Meet Dan Dykens, NextCorps’ Newest Entrepreneur-in-Residence

Dan Dykens EIRAs NextCorps continues to grow, so does our staff and support for entrepreneurs. We’re excited to have Dan Dykens joining our team as an Entrepreneur-in-Residence. Although Dan is a serial entrepreneur, he also has a wealth of experience in finance. In fact, he’s helped to invest more than $1 billion in tech companies. This combination gives him a unique perspective when working with founders on challenges — from market entry to securing funding.

Dan was named one of Boston’s 40 Under 40 Rising Business Stars by the Boston Business Journal in 2007. He was also nominated for Emerging Innovative Company of the Year Award by the Massachusetts Technology Leadership Council, and he’s a Founding Member of the Notre Dame Business Council.

Get to know more about our new EIR, Dan Dykens:

How did you become an entrepreneur?

[DD] My first career was in finance. I worked for two hedge funds in Greenwich and Rowayton, CT that had $720 million and $550 million assets under management. I later started my own fund in Boston that managed $70 million. I had analysts and traders on my team, and we did a lot of research on companies. Unfortunately, this insight was stored in folders on a server, limiting its potential. I looked for a software system that could fix this problem, but there weren’t any available. So, I decided to design and build my own solution. The only problem was, I didn’t have a computer science degree. To solve this challenge, I hired developers in India. Keep in mind that this was 20 years ago and outsourcing was a newer practice. I had no idea that cultural and communication differences could make it difficult to meet milestones.

Eventually, I hired a team of developers in the States that was able to create a solution that reflected the actual workflow investors use. While the dashboard they saw still had the ticker symbols and other information that they were used to, anytime a note was added, the company symbol would become highlighted. This alerted investors to read the intelligence, helping to inform their next investment decisions. Once I began demonstrating this capability, investors started to ask for software licenses and the company took off. My entrepreneurial journeys did too.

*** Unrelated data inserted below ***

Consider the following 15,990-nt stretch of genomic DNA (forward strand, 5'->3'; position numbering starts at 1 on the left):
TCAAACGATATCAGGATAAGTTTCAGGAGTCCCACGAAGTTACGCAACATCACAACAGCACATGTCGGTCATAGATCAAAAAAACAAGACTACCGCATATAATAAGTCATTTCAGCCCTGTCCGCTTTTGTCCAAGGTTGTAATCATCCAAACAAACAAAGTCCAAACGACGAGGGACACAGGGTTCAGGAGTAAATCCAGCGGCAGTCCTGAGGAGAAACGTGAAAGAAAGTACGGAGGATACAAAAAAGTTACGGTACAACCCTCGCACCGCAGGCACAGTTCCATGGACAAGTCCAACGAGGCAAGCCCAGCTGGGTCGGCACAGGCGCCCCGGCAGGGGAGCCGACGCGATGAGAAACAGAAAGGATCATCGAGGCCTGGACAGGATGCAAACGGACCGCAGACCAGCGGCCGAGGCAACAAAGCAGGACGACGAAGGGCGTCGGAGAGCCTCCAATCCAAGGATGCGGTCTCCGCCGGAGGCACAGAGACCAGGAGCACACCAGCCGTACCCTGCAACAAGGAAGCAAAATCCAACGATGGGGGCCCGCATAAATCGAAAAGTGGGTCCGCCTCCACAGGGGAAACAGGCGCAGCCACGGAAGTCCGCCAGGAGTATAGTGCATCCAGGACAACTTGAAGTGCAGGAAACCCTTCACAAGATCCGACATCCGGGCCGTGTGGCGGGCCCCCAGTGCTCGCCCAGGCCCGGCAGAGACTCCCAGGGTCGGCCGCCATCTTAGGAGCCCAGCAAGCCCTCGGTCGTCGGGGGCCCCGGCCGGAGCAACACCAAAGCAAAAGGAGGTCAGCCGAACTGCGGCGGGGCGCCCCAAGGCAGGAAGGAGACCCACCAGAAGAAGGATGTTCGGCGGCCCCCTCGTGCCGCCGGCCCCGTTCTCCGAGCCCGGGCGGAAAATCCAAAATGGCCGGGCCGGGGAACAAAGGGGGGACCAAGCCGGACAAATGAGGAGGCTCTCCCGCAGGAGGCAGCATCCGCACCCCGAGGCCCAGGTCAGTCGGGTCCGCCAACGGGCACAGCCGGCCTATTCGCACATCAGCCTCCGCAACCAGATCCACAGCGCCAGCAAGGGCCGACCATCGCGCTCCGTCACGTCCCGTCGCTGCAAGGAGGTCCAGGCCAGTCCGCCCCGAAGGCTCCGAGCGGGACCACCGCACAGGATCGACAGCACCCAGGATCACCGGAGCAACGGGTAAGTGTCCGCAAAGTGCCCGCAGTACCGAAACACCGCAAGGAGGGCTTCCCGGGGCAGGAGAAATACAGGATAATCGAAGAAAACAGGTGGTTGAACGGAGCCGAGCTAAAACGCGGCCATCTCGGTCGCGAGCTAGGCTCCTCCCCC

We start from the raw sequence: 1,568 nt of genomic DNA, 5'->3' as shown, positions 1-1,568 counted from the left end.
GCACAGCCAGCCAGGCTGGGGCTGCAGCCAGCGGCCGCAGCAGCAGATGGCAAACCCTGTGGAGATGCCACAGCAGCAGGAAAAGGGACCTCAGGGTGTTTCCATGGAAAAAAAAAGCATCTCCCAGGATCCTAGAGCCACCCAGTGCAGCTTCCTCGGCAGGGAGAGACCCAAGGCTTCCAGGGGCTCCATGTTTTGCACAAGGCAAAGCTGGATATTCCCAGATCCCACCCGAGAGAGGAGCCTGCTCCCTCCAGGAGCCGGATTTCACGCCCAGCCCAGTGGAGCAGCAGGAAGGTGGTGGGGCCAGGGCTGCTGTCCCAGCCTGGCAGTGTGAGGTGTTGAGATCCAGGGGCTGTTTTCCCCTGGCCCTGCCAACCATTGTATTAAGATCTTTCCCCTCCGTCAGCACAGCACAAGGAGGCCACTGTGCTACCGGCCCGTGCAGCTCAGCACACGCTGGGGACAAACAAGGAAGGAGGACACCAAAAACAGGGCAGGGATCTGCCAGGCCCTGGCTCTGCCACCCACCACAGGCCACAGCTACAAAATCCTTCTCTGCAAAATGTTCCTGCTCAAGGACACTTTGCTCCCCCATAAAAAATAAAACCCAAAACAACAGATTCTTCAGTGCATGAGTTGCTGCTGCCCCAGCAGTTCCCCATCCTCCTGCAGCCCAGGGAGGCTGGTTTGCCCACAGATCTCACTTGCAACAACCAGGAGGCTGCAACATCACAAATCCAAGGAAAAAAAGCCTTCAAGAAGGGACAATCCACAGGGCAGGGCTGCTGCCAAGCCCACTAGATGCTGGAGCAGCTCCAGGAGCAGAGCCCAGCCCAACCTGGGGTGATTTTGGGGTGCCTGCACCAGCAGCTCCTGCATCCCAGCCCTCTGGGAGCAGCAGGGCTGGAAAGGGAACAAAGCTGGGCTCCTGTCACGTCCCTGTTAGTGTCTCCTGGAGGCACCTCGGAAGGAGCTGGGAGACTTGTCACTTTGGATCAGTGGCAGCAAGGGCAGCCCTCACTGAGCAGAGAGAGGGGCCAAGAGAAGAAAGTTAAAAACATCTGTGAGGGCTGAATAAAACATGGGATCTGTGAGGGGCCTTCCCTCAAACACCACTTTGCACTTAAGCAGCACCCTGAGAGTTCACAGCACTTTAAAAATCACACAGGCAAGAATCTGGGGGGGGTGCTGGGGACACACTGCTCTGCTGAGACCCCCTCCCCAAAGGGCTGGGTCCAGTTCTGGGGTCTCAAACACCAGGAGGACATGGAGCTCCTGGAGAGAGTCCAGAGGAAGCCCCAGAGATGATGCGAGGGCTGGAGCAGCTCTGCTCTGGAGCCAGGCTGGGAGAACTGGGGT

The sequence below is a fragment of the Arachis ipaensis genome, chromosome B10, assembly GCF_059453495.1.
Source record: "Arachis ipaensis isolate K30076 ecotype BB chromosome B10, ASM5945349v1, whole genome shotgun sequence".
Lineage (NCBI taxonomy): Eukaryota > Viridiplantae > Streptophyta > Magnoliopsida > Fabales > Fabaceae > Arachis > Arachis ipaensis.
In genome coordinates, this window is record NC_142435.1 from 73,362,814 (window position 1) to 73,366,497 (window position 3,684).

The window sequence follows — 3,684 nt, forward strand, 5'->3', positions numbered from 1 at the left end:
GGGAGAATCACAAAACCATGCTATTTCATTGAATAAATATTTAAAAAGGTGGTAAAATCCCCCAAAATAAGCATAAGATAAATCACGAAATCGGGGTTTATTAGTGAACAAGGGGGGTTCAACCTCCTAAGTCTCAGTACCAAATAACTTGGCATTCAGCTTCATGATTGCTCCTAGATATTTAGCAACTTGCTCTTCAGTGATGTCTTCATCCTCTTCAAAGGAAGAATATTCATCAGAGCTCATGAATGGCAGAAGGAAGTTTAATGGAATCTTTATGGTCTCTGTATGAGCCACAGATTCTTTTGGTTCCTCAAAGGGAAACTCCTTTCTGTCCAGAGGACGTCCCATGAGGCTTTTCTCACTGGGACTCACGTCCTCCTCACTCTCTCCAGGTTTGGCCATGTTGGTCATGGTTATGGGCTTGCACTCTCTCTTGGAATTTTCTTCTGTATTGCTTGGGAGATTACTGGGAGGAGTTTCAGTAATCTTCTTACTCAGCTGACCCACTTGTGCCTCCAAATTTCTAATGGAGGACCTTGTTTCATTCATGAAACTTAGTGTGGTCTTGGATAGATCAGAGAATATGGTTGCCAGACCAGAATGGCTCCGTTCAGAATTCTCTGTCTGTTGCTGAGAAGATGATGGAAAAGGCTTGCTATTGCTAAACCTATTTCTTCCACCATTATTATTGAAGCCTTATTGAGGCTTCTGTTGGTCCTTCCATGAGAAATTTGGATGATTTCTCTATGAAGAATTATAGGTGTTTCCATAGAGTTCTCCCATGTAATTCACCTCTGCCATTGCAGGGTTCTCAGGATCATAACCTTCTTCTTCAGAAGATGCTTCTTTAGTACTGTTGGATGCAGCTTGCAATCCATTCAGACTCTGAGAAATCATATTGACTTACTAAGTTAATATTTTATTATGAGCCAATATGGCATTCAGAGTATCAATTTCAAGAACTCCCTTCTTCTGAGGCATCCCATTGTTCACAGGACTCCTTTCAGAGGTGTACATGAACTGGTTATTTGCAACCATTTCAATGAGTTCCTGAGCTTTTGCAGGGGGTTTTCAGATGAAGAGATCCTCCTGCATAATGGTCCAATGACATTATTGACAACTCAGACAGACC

Since stepping away from hedge funds, I’ve run five businesses, two of which have had exits. I fell in love with the creative process and with bringing ideas to life. I’ve realized that you don’t have to have the talent necessary to actually build something. But you do have to identify that there’s a real need in the market for it.

Why are you passionate about helping entrepreneurs?

[DD] I learned a lot by making mistakes. The benefit of being an EIR is that I can help other founders identify when these might occur, before they impact their businesses negatively.

As a former investor, I’m also able to look at startups from a funding point of view. One of the biggest mistakes I see is that every entrepreneur has a vision of raising a ton of money. But you can’t plan a business on this fallacy. Rochester has a lot of challenges when it comes to high-tech investments. It doesn’t have a long history in this area. And, while strong talent is fostered here, many graduate and go elsewhere to develop and commercialize their ideas, making it harder for this region to get attention.

Understanding the investment odds is a good starting point. I gave a talk several years ago to an entrepreneurial group about raising capital. To prepare, I did some research and found that only a quarter of a percent of the companies that are evaluated receive venture investments from VCs. It is possible to raise funds, but it’s more likely that they’ll come from angel investors who have expertise in the area you’re working in.

I know what types of things investors want, and why they pass on an investment. I’ve also witnessed what Jeffrey Bussgang (of Flybridge Capital Partners) describes as “rock fetch.” VCs are great in getting founders to educate them and then saying “maybe” to keep them coming back. You can avoid this by telling them upfront: “I’m not looking for money. I’m building a relationship. What do I need to do to get you to invest in my company? And, if I do this, will you give me money?” If they say yes, then deliver and keep them accountable to their word.

When you’re not working, what do you like to do?

[DD] I do like my sports! As a native Bostonian, I admit that I love the Patriots and the Red Sox. I also graduated from Notre Dame, so I’m a big football fan. My wife is from Brighton, which is why we moved back here to be close to family. Right now, we’re enjoying participating in our three kids’ activities and their sports. In the summertime, we all become Mainers — we have a place on Frye Island on Sebago Lake. It’s 300-feet deep and the clearest water you’ve seen. I’d highly recommend a trip there!

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